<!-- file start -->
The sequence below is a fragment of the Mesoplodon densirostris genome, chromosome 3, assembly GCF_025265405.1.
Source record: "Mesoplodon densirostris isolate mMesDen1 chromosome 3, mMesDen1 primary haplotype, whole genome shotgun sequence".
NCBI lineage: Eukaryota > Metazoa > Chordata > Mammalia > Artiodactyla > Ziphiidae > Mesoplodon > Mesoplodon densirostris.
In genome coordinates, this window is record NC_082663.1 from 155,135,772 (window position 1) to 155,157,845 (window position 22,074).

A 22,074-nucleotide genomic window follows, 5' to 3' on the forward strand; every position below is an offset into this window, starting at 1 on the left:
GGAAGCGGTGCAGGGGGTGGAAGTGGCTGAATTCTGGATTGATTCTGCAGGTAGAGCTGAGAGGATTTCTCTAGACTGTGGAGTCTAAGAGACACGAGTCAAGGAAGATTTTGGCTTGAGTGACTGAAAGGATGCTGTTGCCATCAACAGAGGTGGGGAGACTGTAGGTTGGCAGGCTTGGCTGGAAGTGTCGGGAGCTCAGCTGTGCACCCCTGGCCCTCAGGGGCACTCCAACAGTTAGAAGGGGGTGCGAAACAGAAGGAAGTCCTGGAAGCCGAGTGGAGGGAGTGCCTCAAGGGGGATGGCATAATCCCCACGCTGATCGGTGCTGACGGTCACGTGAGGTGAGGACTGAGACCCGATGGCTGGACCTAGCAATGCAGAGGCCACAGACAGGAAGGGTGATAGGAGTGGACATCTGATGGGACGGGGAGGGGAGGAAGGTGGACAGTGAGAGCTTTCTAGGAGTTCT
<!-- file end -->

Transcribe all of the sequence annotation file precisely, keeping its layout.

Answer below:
The sequence below is a fragment of the Mesoplodon densirostris genome, chromosome 3, assembly GCF_025265405.1.
Source record: "Mesoplodon densirostris isolate mMesDen1 chromosome 3, mMesDen1 primary haplotype, whole genome shotgun sequence".
NCBI lineage: Eukaryota > Metazoa > Chordata > Mammalia > Artiodactyla > Ziphiidae > Mesoplodon > Mesoplodon densirostris.
In genome coordinates, this window is record NC_082663.1 from 155,135,772 (window position 1) to 155,157,845 (window position 22,074).

A 22,074-nucleotide genomic window follows, 5' to 3' on the forward strand; every position below is an offset into this window, starting at 1 on the left:
GGAAGCGGTGCAGGGGGTGGAAGTGGCTGAATTCTGGATTGATTCTGCAGGTAGAGCTGAGAGGATTTCTCTAGACTGTGGAGTCTAAGAGACACGAGTCAAGGAAGATTTTGGCTTGAGTGACTGAAAGGATGCTGTTGCCATCAACAGAGGTGGGGAGACTGTAGGTTGGCAGGCTTGGCTGGAAGTGTCGGGAGCTCAGCTGTGCACCCCTGGCCCTCAGGGGCACTCCAACAGTTAGAAGGGGGTGCGAAACAGAAGGAAGTCCTGGAAGCCGAGTGGAGGGAGTGCCTCAAGGGGGATGGCATAATCCCCACGCTGATCGGTGCTGACGGTCACGTGAGGTGAGGACTGAGACCCGATGGCTGGACCTAGCAATGCAGAGGCCACAGACAGGAAGGGTGATAGGAGTGGACATCTGATGGGACGGGGAGGGGAGGAAGGTGGACAGTGAGAGCTTTCTAGGAGTTCT